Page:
Northampton Schools Public Hearing Prompts Discussion on Range of Issues


By Stefanie Jackson – The public hearing on the annual update of the Northampton County Public Schools comprehensive improvement plan prompted discussion of a wide range of topics, from everyday matters like class schedules to hot-button issues like school discipline.

“Each child is important and entitled to the opportunity to realize his or her full potential,” and “learning occurs best when instruction is tailored to individual needs” are among the NCPS core values that influence the comprehensive plan.

Enrollment in Northampton public schools continues to drop, with an average daily membership of 1,485 students in 2019, which is expected to fall to 1,430 in 2020.

But Superintendent Eddie Lawrence sees the enrollment decline as an opportunity to make staffing and scheduling adjustments that will benefit students and teachers.

He supports Northampton High School implementing a four-by-four block schedule, meaning students would take four classes during the fall semester and four different classes in the spring.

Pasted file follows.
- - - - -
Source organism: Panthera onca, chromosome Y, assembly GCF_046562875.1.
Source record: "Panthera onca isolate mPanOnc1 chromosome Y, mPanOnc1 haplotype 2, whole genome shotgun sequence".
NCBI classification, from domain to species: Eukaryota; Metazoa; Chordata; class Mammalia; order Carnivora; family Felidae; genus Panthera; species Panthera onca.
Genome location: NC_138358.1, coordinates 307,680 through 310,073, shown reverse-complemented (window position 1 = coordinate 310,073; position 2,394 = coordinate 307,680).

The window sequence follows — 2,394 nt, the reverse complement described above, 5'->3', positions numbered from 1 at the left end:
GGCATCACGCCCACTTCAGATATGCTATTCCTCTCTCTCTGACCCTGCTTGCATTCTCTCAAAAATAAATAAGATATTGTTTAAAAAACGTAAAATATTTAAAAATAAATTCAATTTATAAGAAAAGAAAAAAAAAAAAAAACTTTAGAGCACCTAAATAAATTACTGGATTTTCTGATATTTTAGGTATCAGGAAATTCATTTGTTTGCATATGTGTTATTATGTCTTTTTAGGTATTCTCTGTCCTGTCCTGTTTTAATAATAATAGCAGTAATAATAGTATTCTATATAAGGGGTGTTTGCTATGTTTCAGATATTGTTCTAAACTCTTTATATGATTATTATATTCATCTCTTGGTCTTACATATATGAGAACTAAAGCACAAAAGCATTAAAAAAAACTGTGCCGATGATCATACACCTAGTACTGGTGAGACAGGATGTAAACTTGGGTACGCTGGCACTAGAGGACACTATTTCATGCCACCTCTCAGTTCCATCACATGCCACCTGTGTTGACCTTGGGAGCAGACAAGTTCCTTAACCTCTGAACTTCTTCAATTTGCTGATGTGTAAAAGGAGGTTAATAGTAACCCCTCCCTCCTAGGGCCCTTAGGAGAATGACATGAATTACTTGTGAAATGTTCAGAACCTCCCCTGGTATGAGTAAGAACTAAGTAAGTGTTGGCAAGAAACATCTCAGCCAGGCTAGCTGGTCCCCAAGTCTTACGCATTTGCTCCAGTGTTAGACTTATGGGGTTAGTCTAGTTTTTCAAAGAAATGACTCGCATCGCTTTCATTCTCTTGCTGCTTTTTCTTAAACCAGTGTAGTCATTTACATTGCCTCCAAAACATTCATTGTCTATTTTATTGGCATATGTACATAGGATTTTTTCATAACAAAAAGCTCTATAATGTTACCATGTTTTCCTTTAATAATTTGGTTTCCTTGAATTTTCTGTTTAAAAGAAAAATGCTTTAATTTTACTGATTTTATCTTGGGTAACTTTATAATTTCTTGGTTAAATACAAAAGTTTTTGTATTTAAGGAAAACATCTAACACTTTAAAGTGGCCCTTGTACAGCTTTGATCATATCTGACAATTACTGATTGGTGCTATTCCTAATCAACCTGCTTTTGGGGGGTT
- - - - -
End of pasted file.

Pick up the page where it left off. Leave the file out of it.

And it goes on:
Each teacher would teach three classes per semester, and students could take eight classes per year instead of the current limit of seven classes per year.

The block schedule would allow the high school to provide more course offerings with fewer teachers.

“If we can do the same … amount of instruction with fewer teachers, to me, I think we need to look at that. It’s just not economical, what we’re doing,” he said.

One drawback of the block schedule is the loss of instructional time that results from holding end-of-course testing twice a year. When students fail the corresponding SOL (Standards of Learning) test and must undergo remediation and retake the SOL, even more instructional time is lost.

But that issue has been mitigated by the Virginia Department of Education, which has reduced the number of SOLs high school students must take and pass to graduate. For example, biology is the only science SOL required of high school students for graduation.

“So what that’s done is it’s removed some of the need for remediation for kids who pass the class, but maybe they just don’t test well, so they don’t pass the actual state test,” Lawrence said.

He believes the block schedule would not be feasible at the middle school until the new addition to the high school and middle school complex is complete, because teachers will have to be moved.